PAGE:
New Albany's Highgrove highlights the hot but complicated market for million-dollar-plus homes.

In Central Ohio's ritziest suburb, the Highgrove subdivision is one of the most exclusive addresses. Homes start at $2 million in the 17-lot New Albany development—a price tag that hasn't been much of a deterrent since property in the subdivision along the New Albany Country Club golf course went on sale in 2012. Nine houses have been built since then, while five others are under construction, leaving just three lots for sale. “It's been wildly successful,” says Alan Hinson of New Albany Realty.

What inspired the project was the pent-up demand of “people who wanted to build that special house,” Hinson says. Entrepreneurs, corporate leaders, doctors and others wealthy folks have seized the opportunity to build custom homes that fit their unique needs and personalities in the development, where empty lots go for $600,000 to $1.1 million and houses range from 6,000 to 15,000 square feet. “[The homes] are all different in their own way, even though they're all Georgian by design,” Hinson says.

Chris and Sara Zochowski bought their home—a roughly 10,000-square-foot white brick estate on three acres—in May 2015. Originally built for another buyer, the home was about 90-percent done when the Zochowskis purchased it. The couple are now adapting the property to fit their tastes, ripping out the carpet in the master bedroom and adding wood trim on the ceiling and library paneling on the walls. They also plan to build a rectangular pool with a walkway connecting to a party/car barn on the grounds.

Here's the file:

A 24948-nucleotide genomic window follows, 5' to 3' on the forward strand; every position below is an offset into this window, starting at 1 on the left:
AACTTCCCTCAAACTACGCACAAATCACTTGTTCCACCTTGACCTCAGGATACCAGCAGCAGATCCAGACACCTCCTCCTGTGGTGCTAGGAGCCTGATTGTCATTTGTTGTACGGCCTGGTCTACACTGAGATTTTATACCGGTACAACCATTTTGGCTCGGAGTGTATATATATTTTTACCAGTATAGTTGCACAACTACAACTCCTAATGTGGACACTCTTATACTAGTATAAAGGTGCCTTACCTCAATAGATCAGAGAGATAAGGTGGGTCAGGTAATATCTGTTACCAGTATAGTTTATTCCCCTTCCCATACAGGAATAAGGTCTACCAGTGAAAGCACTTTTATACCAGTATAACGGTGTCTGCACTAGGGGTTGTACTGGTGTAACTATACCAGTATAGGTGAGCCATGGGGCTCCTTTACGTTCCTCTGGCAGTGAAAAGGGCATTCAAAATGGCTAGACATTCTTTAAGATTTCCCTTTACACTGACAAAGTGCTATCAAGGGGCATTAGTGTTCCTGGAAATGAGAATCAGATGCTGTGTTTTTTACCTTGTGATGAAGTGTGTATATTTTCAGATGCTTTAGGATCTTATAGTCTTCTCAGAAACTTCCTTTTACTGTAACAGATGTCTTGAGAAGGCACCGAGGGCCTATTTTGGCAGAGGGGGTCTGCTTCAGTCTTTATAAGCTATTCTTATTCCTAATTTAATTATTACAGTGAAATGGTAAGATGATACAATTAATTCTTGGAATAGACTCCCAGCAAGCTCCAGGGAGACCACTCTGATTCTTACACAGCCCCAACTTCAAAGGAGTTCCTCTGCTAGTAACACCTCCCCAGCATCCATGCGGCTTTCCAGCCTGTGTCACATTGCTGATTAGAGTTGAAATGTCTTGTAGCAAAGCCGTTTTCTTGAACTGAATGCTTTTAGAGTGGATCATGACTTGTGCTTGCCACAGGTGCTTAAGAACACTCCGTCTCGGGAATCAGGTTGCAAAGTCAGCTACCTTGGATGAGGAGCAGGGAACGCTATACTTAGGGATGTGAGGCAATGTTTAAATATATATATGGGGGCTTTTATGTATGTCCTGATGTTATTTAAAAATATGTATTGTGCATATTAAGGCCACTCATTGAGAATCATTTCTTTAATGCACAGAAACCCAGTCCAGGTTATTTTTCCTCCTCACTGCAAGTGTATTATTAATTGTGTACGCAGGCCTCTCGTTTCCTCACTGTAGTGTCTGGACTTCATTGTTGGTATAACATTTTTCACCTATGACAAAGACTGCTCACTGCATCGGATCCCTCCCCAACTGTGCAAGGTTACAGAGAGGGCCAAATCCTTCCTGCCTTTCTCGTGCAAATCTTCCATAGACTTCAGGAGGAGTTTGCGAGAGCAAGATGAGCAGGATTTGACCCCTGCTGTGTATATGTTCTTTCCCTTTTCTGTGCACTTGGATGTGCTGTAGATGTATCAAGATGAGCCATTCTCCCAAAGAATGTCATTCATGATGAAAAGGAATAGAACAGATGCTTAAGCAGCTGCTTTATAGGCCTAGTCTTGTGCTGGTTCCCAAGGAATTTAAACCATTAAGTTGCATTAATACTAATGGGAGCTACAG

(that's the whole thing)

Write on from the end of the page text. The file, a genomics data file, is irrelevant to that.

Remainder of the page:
But the more you customize, the more challenging a high-end home can become to sell. Despite a booming real estate market, just eight homes sold for more than $2 million between March 2016 and March 2017, and none sold for more than $3 million. Realtor Jeff Ruff of Vutech & Ruff says there are homes to be had in that very small top-shelf market, but “either you're building your own custom home, or you want such a deal that you can go in and make it over.”

The latter, Ruff says, is a reflection of Central Ohio's corporate affluence, catering to new executives finding high-level positions here. “The upper-end relocation business is driving that segment,” he says. “They don't have time to build. They're buying for immediate need and moving their families here. Most people in that price range don't look at their house as an investment.”

The Zochowskis, however, are hopeful that their customizations will add value. They note the barn will increase storage—something that's valuable to potential buyers—and Sara, a real estate staging consultant, says the family has stuck with classic flourishes, such as the library paneling in the master bedroom, that are less likely to go out of style. That approach has helped the couple sell their previous homes even during down markets. “We stay away from things that are too trendy,” Sara says.

Still, their Highgrove home is the realization of a dream—and they hope to live in it until they retire—so the financial calculus is complicated. “There is a struggle with these bigger homes to sell because of the sometimes over-customized nature, but we're not planning to sell any time soon, so we're not too concerned about it,” Chris says.